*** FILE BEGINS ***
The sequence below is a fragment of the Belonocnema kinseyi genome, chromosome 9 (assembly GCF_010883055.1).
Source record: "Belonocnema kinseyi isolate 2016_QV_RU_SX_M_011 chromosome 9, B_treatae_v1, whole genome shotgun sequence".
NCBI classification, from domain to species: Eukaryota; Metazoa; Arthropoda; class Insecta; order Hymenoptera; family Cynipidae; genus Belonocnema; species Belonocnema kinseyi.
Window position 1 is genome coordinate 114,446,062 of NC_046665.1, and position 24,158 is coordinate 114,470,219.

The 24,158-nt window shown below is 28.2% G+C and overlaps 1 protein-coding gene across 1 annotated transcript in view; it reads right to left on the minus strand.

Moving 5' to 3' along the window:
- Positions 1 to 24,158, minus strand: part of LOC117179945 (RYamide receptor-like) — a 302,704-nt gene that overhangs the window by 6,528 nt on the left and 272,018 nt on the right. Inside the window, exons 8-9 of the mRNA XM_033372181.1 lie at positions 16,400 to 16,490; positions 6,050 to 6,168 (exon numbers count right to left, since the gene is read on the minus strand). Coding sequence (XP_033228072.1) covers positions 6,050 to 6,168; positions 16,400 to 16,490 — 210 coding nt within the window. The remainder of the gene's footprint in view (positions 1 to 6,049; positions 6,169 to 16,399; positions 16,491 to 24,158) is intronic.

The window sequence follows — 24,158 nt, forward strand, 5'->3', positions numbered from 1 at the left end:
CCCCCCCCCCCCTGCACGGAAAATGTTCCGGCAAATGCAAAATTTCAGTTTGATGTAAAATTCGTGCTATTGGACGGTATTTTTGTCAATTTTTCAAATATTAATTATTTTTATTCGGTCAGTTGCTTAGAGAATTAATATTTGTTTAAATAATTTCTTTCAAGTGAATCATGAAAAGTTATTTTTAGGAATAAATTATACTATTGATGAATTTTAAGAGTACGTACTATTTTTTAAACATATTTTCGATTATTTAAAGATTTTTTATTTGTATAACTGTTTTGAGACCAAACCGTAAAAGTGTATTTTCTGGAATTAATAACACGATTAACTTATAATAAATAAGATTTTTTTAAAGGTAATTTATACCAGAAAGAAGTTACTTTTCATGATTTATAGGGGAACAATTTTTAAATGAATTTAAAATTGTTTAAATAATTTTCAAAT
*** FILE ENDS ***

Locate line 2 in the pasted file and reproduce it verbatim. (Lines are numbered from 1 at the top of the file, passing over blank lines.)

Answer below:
Source record: "Belonocnema kinseyi isolate 2016_QV_RU_SX_M_011 chromosome 9, B_treatae_v1, whole genome shotgun sequence".